Why Fair Market Value is Fair

My son, Anson, serving customers when he was eight.

The fair market value of anything is the price a rational buyer would agree to pay a rational seller for it. For instance, the fair market value of a pop-up hot dog toaster is about $20. I know this because I reviewed prices from a number of online re-sellers and I consider myself a rational buyer of pop-up hot dog toasters. I’m not really in the market for one of these things, but I would advise my kids, who are in the lemonade business, that $20 might be a good investment. Hot dogs, in our local grocery market, cost about 50₵ and buns are about 25₵, The kids can provide condiments and buns for less than 20₵.

With total variable costs under $1, selling hot dogs for $2 to complement their lemonade could be a lucrative idea. If they sold eight dogs a day they would recoup their investment in the toaster in fewer than three days and could enjoy a profitable business asset all summer or even longer. If they stuck with the business, they could make hundreds of dollars before school starts.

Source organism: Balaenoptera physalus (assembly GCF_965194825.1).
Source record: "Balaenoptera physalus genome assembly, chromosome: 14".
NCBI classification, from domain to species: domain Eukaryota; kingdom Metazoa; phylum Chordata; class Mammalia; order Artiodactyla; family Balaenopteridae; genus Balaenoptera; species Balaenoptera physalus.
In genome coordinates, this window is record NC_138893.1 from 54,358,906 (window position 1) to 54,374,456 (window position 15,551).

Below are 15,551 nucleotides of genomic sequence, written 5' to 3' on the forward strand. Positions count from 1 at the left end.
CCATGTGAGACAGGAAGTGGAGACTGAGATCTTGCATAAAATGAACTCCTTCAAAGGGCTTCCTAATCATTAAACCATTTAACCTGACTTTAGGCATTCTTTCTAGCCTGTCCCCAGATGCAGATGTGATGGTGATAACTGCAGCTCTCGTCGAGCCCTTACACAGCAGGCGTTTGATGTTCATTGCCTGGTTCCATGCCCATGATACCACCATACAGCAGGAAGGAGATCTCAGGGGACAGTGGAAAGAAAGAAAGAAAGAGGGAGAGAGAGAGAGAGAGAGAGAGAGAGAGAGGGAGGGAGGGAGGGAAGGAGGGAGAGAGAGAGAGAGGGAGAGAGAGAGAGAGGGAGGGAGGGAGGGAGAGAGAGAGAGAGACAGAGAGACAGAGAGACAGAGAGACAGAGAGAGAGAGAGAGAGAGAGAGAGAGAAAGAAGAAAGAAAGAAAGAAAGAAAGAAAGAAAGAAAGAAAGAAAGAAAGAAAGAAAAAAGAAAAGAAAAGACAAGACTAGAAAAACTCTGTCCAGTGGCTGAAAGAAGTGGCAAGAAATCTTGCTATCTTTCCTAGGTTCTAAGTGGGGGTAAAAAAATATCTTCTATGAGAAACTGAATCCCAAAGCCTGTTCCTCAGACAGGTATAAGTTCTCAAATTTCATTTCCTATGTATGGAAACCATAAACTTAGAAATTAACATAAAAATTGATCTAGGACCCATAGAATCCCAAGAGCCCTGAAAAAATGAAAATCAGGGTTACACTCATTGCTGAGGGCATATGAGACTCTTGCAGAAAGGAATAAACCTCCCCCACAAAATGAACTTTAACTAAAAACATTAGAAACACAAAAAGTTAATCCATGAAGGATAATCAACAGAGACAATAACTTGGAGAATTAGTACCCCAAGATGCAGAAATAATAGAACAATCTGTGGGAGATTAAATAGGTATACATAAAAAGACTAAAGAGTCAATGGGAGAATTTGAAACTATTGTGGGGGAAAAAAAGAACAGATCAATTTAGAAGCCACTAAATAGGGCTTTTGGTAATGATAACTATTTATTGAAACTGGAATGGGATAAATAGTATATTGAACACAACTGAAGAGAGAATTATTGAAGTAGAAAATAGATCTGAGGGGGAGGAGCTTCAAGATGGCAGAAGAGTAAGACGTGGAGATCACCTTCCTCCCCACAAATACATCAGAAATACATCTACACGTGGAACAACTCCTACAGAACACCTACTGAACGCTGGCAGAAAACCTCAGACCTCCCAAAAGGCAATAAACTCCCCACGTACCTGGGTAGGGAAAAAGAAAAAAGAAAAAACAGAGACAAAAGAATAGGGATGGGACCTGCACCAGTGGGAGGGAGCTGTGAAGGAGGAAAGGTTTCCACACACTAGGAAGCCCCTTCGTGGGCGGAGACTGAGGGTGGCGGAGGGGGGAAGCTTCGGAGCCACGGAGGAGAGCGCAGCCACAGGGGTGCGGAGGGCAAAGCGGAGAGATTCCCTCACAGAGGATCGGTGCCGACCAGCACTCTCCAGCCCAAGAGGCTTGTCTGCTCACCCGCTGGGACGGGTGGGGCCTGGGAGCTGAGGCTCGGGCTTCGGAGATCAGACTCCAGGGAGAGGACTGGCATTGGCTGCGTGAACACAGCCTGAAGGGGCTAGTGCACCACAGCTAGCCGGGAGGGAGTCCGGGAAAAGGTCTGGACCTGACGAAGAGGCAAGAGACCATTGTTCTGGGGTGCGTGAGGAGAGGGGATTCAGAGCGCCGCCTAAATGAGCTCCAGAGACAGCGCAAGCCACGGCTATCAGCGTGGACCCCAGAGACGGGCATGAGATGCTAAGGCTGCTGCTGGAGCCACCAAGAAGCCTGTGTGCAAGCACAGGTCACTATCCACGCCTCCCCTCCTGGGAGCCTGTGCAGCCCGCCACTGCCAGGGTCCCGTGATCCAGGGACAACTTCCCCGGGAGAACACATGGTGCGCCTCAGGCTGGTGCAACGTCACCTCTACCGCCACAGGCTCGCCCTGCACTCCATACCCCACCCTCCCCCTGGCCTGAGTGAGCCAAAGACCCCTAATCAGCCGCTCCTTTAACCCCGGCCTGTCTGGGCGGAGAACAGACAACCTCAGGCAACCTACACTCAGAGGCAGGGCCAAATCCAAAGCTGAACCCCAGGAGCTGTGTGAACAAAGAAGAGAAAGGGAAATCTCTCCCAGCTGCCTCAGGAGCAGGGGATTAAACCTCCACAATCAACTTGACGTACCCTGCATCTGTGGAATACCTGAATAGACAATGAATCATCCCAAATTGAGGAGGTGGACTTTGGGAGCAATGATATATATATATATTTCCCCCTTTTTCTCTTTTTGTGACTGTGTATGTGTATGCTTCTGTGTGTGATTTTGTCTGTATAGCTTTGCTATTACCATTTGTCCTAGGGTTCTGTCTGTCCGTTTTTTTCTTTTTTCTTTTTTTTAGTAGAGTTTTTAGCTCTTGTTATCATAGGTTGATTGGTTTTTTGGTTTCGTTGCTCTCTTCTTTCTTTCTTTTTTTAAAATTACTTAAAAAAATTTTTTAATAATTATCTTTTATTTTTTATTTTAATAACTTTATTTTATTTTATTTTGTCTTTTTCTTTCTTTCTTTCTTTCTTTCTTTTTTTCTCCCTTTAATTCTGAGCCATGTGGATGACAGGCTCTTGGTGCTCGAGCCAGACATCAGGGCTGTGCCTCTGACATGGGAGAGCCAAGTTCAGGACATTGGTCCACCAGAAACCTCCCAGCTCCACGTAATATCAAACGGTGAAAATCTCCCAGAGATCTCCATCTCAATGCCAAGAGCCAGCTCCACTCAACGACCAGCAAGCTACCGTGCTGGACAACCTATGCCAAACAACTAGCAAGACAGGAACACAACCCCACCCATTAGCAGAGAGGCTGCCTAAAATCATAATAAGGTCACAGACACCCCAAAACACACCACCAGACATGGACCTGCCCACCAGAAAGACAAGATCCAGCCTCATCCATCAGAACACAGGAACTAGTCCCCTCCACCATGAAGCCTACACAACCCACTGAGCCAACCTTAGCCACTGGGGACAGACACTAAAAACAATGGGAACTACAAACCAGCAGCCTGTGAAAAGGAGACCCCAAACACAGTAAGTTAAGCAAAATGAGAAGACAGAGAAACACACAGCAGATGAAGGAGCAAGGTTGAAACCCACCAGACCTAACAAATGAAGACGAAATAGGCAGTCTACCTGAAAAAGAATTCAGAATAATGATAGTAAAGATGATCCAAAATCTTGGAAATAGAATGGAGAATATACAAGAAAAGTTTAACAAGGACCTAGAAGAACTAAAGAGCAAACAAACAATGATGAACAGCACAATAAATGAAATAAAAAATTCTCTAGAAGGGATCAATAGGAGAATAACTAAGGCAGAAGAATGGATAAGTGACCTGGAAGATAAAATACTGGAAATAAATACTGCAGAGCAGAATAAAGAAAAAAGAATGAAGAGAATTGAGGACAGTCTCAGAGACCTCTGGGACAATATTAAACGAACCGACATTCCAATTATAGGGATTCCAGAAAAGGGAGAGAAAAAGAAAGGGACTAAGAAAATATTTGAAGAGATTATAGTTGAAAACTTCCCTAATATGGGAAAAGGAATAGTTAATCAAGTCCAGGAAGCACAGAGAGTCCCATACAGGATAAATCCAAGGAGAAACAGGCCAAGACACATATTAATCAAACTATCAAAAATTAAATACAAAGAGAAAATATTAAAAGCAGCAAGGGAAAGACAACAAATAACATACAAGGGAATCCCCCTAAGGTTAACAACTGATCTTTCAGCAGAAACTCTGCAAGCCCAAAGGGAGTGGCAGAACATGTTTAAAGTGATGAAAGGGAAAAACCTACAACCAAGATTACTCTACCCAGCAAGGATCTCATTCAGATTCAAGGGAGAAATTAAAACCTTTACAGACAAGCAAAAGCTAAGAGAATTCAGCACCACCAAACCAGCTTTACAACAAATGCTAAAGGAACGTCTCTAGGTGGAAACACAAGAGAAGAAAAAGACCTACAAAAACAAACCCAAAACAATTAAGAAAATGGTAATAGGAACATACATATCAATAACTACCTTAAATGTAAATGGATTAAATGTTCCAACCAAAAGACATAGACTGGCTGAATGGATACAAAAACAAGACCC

If the health inspector shuts them down for touching the dogs without washing their hands, they will have to comply with health & safety laws. They can do this by hiring a staff, moving into a commercial kitchen, and paying for wages, taxes, business licenses, insurance and a plethora of other expenses. All of these things will have a price which they will pay if, and only if, they believe the investment will yield a positive return on investment.